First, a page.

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Nicci James

Nicci James is knitwear designer and developer looking to change the perception of wool through using a method of garment design and manufacture which brings the fibre to the forefront of the process.

"My interests lie at the confluence of tradition and innovation, seeking to regenerate the familiar rather than to replace it. "Wool has become the material I can’t get enough of because it has so much to offer - a natural, completely renewable fibre that has the capability to help regulate your body temperature, AND it can change state? I could wax lyrical about wool all day."

Nicci was invited to develop this work through a residency at the Morphing Matter Lab at Carnegie Mellon University (Pittsburgh, USA) in spring 2020 alongside leading professor in the programmable materials field, Lining Yao. She has since further extended her research into her design system, sponsored by the Bio Inspired Textiles project led by Professor Veronika Kapsali.

Nicci’s design studio is open for collaborations and consultancy - visit for more information.

Wool Can Be FELT

We have all washed a wool jumper and shrunk it beyond belief. The natural felting phenomenon of wool is usually an undesirable characteristic… but what if it wasn’t? 

My novel method for design harnesses wool’s inherent ability to felt in conjunction with the structural opportunities of knit, allowing me to precisely engineer areas of strength and flexibility within a single fabric. The first piece I have explored with this process draws on the visual language of denim, transforming the iconic trucker jacket into wool. Using the capabilities of wool to reimagine design classics, I am breathing new life into one of the most ancient materials, reinterpreting wool through the lens of contemporary fashion.

Process of jacket development from analysing a traditional denim jacket to the finished, fully felted wool reinvention.
From FLEXIBLE to STRONG in just one wash : knitted front panel test washed (left) and the same sample straight off the knitting machine (right).
Selection of development samples exploring how different knit structures can harness wool's ability to felt.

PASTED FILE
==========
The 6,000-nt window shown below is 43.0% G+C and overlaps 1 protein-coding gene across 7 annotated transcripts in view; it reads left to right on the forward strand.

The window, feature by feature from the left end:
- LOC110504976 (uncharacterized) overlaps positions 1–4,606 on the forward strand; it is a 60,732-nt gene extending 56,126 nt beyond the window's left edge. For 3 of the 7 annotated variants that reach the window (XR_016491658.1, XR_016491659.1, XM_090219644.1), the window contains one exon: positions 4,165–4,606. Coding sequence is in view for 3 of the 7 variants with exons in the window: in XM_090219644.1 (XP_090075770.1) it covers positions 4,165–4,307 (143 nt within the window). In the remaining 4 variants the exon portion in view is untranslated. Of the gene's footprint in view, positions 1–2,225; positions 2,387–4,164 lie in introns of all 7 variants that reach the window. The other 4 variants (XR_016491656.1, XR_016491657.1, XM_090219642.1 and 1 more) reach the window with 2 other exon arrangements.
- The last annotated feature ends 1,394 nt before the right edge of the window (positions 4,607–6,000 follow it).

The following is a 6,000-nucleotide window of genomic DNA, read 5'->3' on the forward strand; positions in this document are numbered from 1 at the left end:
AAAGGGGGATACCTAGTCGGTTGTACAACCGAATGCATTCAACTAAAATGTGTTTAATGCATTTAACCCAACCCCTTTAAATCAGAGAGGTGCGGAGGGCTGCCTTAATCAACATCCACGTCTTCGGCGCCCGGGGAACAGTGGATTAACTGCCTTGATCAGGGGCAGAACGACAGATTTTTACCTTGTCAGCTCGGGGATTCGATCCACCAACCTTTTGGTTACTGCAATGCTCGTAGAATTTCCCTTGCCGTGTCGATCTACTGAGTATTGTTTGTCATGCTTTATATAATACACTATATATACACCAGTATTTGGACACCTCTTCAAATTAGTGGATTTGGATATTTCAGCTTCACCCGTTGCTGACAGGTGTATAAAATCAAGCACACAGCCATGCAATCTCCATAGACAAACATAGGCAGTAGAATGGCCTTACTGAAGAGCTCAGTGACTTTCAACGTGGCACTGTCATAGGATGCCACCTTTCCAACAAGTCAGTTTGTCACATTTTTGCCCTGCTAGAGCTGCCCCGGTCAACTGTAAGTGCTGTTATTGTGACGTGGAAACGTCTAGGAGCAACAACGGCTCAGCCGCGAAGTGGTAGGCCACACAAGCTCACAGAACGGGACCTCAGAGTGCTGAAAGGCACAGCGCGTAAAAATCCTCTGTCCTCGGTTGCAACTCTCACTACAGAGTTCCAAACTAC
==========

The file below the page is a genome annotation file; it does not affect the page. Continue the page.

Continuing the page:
Engineering folds by using a non felting yarn enables a collar to be knitted in one piece - gaining strength in the wash.
Test samples for yoke seam with integrated pocket. Washed(left) and before washing (right).
Front of the wool 'trucker', showing how the traditional yoke construction of a denim jacket and classic diagonal seams reimagined with felted knit techniques.

My work is inspired by the gradient structures found in nature: A squid beak for example is made up of a small number of materials which change in concentration, making the beak dense and stiff in one area and fine and flexible in another.

Using the same approach with knit structures and wool yarns, I can design a range of different densities across a single fabric once washed. Currently I am also using a resist to prevent or limit felting in specific areas. This not only allows the original quality of the knit to be retained, it enables the integral creation of technical features such as a pocket or a collar.

Photos by Own Way of Inspiration, June 2022.


100% Knitted Wool.
Samples created during residency with the Morphing Matter and Textiles Labs at Carnegie Mellon University.

Mapping a resist to wool’s felting phenomenon can cause 3D forms to be created during the wash. These initial samples was developed during my residency at the Morphing Matter Lab along shape changing material specialist Lining Yao of MIT. This lab is part of the Computer/Human Interaction Institute at Carnegie Mellon University - Pittsburgh, USA.

Further explorations of this research could stretch the method beyond the reach of knit structure alone.

Zegna Baruffa

Yarn Sponsorship